Mowing the Lawn: Everything You Need to Know

We all know the basics to mow the lawn, but there are many details that are often overlooked. Proper mowing techniques can not only keep your fescue lawn looking neat and tidy, but they can also help promote healthy growth and prevent weeds. Here’s everything you need to know about mowing your fescue lawn in the transition zone.

Key Points to Mow the Right Way

When mowing the lawn, there is a fair bit of nuance to consider that helps keep the grass looking its best. Some of your techniques may change with the season as well. These are the factors to keep in mind when it comes to proper mowing.

Mow the Lawn with Sharp Blades

One of the most important factors in maintaining a healthy lawn is using sharp mower blades. Dull blades can tear the grass instead of cutting it cleanly, leaving the “frosted tip” look a few days after mowing. The additional stress of tearing the grass with dull blades also makes the lawn susceptible to disease. Regularly sharpening the blades can prevent these problems and ensure a clean cut every time. To learn more about sharpening your mower blades check out our guide, How to Sharpen Lawn Mower Blades.

Frequency of Mowing

How often you need to mow your lawn depends on the growth rate of your grass, which can vary depending on factors such as weather, soil conditions, and time of year. As a general rule, it’s best to mow often enough that you’re only cutting about one-third of the grass blade at a time. This allows the grass to recover quickly and maintain its health. This is the main reason recommend weekly cutting over bi-weekly. Aside from cutting off too much length at one time, bi-weekly mowing of fescue can also take considerably longer during the Spring. In this season, the grass grows rapidly and waiting 2 weeks before cutting could mean the difference between mulching or bagging clippings.

Mow the Lawn at the Right Height

The height at which you mow your lawn also plays a significant role in its health. For fescue lawns, it’s best to keep the grass at about 3 inches in the Spring and 4-4.5 inches tall in the Summer. This height provides shade for the roots and helps to retain moisture in the soil. Most sources will tell you to cut fescue shorter than this. However, our experience has shown that slightly taller grass performs better in the transition zone.

Adjusting Mowing Height and Frequency in the Summer

During the summer months, it’s important to adjust your mowing height and frequency based on whether or not you water your lawn. If you don’t have an irrigation system, it’s best to raise the height of your mower blade to around 4.5 inches to help the grass retain moisture. You may also need to mow less frequently to prevent stress on the grass. If you do have an irrigation system, you can continue to mow at the same height and frequency as long as you’re watering regularly. From a lawn care perspective, it’s best to water the lawn twice a week in the summer to keep the fescue healthy. Otherwise, your fescue can die from heat stress and you’ll see other weeds creep in to take its place. To learn more about watering you can read out article, How to Water Your Lawn.

Bagging vs. Leaving Clippings

Bagging your lawn clippings can be beneficial if you have a lot of weeds. When you mow the grass, you chop off the seed heads of the weeds. Bagging clippings would also bag and remove these seed heads. Bagging is also useful if you have a problem with clumps of clippings on the lawn. However, in most cases, it’s better to leave the clippings on the lawn. Clippings break down quickly when they’re not clumped and provide a natural source of fertilizer for your lawn. The University of Missouri estimates leaving your lawn clippings can supply up to 25% of your lawn’s fertilizer needs. If you’re worried about clippings clumping up on the lawn, you can use a mulching blade to chop the clippings into smaller pieces. This will help them break down more quickly and eliminates the need for bagging clippings in most situations.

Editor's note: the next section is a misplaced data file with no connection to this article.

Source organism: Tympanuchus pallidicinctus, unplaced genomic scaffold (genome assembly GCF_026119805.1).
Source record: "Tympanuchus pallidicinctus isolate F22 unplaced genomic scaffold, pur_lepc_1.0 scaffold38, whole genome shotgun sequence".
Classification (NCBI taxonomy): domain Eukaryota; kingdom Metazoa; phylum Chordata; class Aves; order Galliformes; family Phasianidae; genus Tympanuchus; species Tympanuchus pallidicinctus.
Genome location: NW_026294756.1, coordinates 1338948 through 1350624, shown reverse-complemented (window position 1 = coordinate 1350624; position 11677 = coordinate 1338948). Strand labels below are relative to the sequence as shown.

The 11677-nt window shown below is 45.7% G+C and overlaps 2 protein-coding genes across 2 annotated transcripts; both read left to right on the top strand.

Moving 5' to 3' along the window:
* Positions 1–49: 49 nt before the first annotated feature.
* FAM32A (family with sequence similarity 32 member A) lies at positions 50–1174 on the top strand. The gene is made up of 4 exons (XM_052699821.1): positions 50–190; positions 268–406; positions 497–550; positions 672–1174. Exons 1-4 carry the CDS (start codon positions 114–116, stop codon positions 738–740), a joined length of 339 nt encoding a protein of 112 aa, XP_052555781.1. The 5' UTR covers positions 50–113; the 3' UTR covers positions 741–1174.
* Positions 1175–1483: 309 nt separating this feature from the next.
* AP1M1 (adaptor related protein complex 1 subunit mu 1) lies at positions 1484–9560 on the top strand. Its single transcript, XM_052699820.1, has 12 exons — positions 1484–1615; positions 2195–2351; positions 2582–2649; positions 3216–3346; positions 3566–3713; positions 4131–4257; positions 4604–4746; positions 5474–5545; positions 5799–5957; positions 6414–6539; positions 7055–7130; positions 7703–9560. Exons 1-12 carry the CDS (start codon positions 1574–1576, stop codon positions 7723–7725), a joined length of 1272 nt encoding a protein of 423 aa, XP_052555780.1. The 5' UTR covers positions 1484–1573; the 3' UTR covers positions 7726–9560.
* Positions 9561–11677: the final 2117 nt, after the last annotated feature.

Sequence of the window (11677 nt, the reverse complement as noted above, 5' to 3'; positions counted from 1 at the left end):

How to Mow the Lawn Step-By-Step

With these factors in mind, let’s take a look at the step-by-step process for mowing your fescue lawn.

  1. Water the Lawn: Water your lawn the day before you plan to mow. This will help to prevent stress on the grass.
  2. Check Blade Sharpness: Before mowing, make sure your blades are sharp. Dull blades can damage the grass and make it more susceptible to disease.
  3. Adjust Mowing Height: Set your mower to the appropriate height for fescue grass (3 to 4.5 inches).
  4. Mow in a Different Direction: To prevent ruts and uneven wear patterns, mow in a different direction each time you mow.
  5. Mulch Clippings: If you have mulching blades on your mower, mulch the clippings and redistribute them onto the lawn. This provides additional nutrients to the soil and eliminates the need for bagging.
  6. String Trim: Use a string trimmer to cut the grass in places the mower can’t reach
  7. Clean Up Where Necessary: Use a blower or a broom to sweep clippings off of hard surfaces and back into the lawn.

By following these tips and techniques, you can help your fescue lawn remains healthy, vibrant, and weed-free. Proper mowing is just one aspect of lawn care. To learn about the other factors of lawn care, check out our article, How to Prevent Weeds in Your Lawn.

Ready for a company that mows lawns the right way? Get an estimate from Midwest Turf Pros by clicking here.

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Midwest has been caring for our lawn for the past year, and we couldn’t be happier. When we first called them, our lawn was suffering from patches of dead grass, and weeds galore. Now it is lush, green, and weed free. Highly recommended. Thanks guys!


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